Eats and Drinks
Published: November 7, 2012
Drinking wine can get you dizzy. So, in some instances, can making it. Just ask the grape growers bravely tending the vineyards of Germany’s Mosel region, among the steepest vineyards on the planet. Pitched vertiginously above the Mosel River, on slopes as extreme as 75 degrees, vines in this cold, northern climate find the sun exposure they need to survive. Vineyard workers can’t always say the same—some have fallen to their deaths. The crystalline Rieslings produced here lend deeper meaning to the phrase “dangerously delicious.”
This landscape demands some of the most labor-intensive grape cultivation in the world—as much as seven times the man-hours of comparatively flat wine regions, by one expert’s account. Climbing skills come in the job description. Helicopters are more useful than tractors for vine maintenance. Hand harvesting is a necessity, not just an option chosen by quality-conscious vintners.
The labor theory of value posits that the worth of goods can be determined by the work required to produce them. So perhaps you can understand how Mosel wine prices—not just the hillsides—might seem a bit steep. But don’t let sticker shock scare you off from the Melsheimer Reiler Mullay-Hofberg Riesling Kabinett 2009 ($25-ish, 11 percent ABV, melsheimer-riesling.de). A bottle holds a bit more than five standard 5 oz. pours, and by my belly-up theory of value, that’s about $5 a glass—a couple bucks less than you’ll pay for plonk at just about any public house.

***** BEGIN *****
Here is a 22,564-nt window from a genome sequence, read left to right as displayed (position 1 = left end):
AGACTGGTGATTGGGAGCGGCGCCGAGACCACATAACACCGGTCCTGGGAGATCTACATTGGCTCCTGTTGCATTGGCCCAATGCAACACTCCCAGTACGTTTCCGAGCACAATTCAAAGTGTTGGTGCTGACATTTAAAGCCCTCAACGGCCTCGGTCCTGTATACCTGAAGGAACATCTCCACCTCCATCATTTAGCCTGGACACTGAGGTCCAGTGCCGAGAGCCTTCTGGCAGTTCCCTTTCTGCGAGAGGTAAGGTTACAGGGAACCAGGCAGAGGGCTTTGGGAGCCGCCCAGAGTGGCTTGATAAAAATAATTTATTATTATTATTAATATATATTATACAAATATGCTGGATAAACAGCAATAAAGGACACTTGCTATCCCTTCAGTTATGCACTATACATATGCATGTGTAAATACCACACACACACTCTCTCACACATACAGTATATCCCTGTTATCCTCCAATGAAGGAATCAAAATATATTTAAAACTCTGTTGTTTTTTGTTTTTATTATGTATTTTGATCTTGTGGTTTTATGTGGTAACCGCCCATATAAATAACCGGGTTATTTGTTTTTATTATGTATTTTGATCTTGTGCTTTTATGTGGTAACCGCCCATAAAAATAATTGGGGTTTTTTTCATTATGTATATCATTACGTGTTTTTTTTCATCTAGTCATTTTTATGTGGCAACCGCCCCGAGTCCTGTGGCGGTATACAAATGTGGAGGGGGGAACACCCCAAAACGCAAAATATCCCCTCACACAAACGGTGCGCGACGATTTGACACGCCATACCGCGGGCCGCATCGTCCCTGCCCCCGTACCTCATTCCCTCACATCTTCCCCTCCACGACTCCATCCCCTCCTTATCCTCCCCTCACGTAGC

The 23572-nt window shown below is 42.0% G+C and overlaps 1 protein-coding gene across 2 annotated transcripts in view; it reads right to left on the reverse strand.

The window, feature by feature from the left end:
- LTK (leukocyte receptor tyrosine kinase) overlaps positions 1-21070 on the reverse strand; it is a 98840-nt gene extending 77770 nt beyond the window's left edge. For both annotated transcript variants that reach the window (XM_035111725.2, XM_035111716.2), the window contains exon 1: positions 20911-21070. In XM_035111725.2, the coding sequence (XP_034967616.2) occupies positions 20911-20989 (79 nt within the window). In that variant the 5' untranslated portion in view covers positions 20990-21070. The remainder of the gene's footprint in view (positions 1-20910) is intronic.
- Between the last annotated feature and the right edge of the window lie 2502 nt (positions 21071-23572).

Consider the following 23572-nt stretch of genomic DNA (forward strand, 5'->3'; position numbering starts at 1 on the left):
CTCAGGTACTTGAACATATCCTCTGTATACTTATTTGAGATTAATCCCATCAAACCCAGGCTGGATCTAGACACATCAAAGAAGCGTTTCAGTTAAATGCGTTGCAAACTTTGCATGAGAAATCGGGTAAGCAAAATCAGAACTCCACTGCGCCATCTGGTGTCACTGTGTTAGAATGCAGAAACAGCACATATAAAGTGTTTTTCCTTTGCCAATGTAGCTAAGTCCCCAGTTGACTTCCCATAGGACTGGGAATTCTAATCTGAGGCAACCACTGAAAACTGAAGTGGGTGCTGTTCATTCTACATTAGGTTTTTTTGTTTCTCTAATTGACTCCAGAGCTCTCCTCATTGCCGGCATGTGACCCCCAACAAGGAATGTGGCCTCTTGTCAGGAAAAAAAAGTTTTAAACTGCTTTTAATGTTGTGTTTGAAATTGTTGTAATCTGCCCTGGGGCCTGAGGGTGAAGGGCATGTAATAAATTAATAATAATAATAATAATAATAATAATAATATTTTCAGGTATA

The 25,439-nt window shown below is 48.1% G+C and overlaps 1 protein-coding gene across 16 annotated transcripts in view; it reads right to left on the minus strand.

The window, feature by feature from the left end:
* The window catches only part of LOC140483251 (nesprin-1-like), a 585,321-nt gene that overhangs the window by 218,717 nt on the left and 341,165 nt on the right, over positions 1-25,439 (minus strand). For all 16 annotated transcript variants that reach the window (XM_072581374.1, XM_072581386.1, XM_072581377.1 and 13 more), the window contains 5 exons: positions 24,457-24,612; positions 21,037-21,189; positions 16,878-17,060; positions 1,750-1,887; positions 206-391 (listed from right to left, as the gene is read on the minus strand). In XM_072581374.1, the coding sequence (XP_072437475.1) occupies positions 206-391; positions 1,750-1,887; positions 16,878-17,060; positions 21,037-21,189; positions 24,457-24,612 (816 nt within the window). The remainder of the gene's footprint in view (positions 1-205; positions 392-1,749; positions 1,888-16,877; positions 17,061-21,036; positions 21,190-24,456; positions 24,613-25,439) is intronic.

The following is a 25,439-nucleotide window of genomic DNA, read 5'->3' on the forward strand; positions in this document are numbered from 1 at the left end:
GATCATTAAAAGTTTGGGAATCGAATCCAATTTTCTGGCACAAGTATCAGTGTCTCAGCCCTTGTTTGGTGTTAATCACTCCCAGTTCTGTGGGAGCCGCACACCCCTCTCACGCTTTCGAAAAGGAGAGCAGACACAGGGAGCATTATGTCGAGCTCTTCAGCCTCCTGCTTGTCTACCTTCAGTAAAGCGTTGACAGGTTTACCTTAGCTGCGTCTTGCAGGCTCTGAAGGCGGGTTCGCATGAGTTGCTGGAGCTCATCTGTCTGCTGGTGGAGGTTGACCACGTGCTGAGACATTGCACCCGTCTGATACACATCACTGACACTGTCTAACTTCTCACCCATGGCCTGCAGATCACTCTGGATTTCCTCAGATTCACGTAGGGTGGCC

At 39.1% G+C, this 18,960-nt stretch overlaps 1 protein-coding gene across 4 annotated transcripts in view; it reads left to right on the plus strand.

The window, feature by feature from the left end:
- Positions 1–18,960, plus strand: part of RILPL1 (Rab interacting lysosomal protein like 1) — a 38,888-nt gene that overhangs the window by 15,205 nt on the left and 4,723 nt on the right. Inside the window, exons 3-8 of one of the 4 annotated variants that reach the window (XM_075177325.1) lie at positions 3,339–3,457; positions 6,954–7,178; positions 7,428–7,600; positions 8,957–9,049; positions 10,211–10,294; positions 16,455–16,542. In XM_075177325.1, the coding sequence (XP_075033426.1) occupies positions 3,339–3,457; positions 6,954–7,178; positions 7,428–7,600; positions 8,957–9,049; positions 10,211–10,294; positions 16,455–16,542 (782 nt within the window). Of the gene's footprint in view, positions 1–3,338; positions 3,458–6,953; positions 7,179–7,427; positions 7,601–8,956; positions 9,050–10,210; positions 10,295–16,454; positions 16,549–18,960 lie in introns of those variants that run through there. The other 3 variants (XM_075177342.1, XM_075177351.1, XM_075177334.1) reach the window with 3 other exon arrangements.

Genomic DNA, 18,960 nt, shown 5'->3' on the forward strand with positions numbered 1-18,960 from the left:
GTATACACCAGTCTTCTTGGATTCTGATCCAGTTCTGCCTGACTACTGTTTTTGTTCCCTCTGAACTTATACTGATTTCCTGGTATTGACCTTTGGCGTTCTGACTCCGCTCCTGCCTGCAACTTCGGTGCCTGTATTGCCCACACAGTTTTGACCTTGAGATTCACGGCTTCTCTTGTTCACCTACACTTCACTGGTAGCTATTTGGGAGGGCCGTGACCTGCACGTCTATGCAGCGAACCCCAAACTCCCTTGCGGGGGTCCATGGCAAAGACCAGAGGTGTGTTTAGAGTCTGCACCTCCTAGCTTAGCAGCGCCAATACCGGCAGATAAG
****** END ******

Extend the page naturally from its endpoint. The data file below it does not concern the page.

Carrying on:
German wine regulations are pretty anal (imagine that!), and the labels take some getting used to. In this case, “Melsheimer” identifies the producer; “Reiler” indicates its origin, near the village of Reil; and “Mullay-Hofberg” specifies the vineyard. Steep even by Mosel standards, Mullay-Hofberg features vertical slate walls buttressing terraces, some with just a single vine row. This organically farmed Riesling gets vinified in the Kabinett style, the driest classification in the German system.
In the glass, it shines pale gold, with aromas of slate, citrus peel, and white mushroom. Medium-bodied, with nervy acidity balancing faint sweetness, its bright flavors of green apple and nectarine ripen with air time and linger on a wisp of chalk dust. Riesling makes a great food wine—this would pair gorgeously with sushi or salmon—and for many a wino, it’s the go-to white for turkey and trimmings. I’ve already invited it over for Thanksgiving.
> Email Clinton McSherry